A world without music is as good as a soul devoid of emotions. Here are 5 ways how music increases empathy in listeners.
Recent research has provided evidence that musical interaction can promote empathy. Yet little is known about the underlying interpersonal and social psychological processes that are involved when this occurs.
Music has been with us since the dawn of human civilization. Many consider it a cosmic blessing, while to others, it is their best friend. To composers, it is an art. Whatever it is, music always brings out the best in us. It helps us to express ourselves to the fullest.
But did you know, there’s a direct relation between music and empathy?
In recent years, researchers have established a powerful relation between music and empathy.
In the video below, Musician Diane Miller discusses part of what’s required of us to be captivated by music, especially tunes that represent a culture or community different from our own. Furthermore, how that captivation can lead to empathy, understanding and positive fulfillment.
Yes, music can make a person more empathic. The more we listen to music, the more we are able to cultivate and nourish empathy.
Here are 5 ways how music increases empathy in listeners
1. It Releases Emotional Tension
Throughout the day we accumulate a lot of stress, especially if you’re working. Our nerves tend to stiffen, resulting in chronic fatigue and depression. But what happens when you return home after a tiring day? You put on your earphones and dive into your playlist. The music you play helps to relax your mind. It takes away all the stress.
But at the same time, it replaces resentment and frustration with empathy and compassion. Suddenly you start feeling good and radiate positive vibes. These vibes in turn nourish the empathy that becomes suppressed under everyday hassles.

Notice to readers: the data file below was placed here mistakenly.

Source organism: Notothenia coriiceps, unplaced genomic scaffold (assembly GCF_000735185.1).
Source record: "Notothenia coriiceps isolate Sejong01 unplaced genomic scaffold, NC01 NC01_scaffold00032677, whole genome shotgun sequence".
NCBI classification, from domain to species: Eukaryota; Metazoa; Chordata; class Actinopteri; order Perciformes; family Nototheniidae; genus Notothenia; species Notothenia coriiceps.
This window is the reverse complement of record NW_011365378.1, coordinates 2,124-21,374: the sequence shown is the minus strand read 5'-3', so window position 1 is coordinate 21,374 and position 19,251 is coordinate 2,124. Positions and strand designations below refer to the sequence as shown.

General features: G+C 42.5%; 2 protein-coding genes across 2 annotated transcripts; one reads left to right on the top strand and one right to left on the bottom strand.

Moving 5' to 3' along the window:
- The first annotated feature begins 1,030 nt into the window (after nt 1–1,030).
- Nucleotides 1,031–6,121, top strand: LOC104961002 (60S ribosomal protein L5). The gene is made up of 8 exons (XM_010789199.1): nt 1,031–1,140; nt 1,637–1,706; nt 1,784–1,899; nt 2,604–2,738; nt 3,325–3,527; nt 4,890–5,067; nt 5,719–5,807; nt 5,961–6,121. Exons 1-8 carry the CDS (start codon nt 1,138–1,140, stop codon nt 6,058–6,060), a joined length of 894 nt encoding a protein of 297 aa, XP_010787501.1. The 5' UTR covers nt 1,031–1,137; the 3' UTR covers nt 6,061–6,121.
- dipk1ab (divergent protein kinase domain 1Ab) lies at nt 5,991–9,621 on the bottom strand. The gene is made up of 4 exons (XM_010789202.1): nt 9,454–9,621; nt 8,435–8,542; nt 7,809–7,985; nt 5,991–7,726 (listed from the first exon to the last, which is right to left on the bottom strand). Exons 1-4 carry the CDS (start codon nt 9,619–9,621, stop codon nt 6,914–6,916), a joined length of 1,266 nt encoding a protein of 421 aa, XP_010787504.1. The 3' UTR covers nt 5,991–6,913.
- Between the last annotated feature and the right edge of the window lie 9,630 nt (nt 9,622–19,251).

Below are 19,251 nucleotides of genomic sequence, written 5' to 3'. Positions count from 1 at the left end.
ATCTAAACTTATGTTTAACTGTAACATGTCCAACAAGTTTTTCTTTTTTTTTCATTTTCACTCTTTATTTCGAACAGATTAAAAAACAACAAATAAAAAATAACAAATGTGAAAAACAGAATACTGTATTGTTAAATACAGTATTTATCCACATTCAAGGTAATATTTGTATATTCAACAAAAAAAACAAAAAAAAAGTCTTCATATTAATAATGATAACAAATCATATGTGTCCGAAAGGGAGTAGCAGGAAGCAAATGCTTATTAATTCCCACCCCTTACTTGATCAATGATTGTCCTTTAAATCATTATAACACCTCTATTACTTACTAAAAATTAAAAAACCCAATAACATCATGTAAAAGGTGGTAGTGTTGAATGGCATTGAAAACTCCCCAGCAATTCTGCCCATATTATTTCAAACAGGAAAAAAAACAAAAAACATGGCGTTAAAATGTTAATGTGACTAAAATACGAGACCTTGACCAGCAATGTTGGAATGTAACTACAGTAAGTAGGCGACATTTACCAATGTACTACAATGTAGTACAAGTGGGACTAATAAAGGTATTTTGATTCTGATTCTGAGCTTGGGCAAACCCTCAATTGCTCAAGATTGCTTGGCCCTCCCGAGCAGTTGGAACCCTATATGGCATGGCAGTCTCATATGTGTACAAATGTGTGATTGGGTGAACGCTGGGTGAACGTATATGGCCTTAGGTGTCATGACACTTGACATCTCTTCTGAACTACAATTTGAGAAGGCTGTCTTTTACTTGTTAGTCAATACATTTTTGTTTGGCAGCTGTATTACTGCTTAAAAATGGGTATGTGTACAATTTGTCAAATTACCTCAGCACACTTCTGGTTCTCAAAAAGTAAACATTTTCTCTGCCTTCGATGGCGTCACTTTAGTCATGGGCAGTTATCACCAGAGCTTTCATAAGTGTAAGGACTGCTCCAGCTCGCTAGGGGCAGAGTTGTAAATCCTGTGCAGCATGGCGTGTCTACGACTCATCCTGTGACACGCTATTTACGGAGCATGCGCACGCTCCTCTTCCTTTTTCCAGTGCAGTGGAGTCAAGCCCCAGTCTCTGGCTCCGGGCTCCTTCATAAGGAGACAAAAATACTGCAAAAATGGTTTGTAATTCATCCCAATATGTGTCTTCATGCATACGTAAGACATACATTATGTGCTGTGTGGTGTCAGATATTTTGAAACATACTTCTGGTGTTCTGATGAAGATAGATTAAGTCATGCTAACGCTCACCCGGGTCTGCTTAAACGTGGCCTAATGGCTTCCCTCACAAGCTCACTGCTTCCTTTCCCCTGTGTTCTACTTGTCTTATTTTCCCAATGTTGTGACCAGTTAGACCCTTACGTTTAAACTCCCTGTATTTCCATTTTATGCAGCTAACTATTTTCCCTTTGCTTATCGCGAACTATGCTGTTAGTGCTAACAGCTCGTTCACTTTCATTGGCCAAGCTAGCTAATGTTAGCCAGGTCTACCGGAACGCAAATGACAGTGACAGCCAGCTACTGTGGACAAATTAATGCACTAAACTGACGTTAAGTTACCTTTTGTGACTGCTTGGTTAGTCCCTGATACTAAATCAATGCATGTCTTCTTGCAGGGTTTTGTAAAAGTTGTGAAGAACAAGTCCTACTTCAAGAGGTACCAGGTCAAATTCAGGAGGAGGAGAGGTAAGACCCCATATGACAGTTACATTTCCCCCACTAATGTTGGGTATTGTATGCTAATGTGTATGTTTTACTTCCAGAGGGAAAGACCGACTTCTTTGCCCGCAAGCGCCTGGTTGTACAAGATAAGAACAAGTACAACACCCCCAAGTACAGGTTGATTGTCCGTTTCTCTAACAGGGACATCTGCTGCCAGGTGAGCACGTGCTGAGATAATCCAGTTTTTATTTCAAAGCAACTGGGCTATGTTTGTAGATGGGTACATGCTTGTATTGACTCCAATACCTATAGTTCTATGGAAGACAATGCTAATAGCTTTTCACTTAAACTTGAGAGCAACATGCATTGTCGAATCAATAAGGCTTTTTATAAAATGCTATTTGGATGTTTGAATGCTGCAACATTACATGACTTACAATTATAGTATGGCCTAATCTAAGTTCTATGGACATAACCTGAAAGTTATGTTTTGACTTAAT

Read Empathy Can Transform the World
2. It Rejuvenates The Spirit
We don’t end up liking every music we listen to. But the ones we do, tend to hold a lifelong place in our soul. And it is this very music that lifts any emotional burden that weighs down on us. Whether it is sadness, anxiety, depression, or anger, music helps us to recover and re-energize our spirit. Even the most tired soul gets back the zeal they’ve once lost.
And it is through this rejuvenation do the gates of empathy open. The positive vibe released from the compositions makes us feel good, thus instilling the urge to be more compassionate to others. The negatives only outweigh the positives when we stop listening to our favorite tracks, thus gradually receding from the positiveness. In short music increases empathy.
Read Music Therapy for depression – how can it heal you?
3. The Lyrics Give Us Purpose
Every human being is born with a purpose. Some discover theirs, others remain ignorant of it. But music is a tool that has the ability to plant the seed to this discovery. It depends whether we are watering it properly or not. Especially when it comes to lyrics, we find a place where we can relate our deepest subconscious thoughts. It happens quite often that we are going through the lyrics, when all of a sudden, they click like a flash of light, rendering a whole new meaning to our life.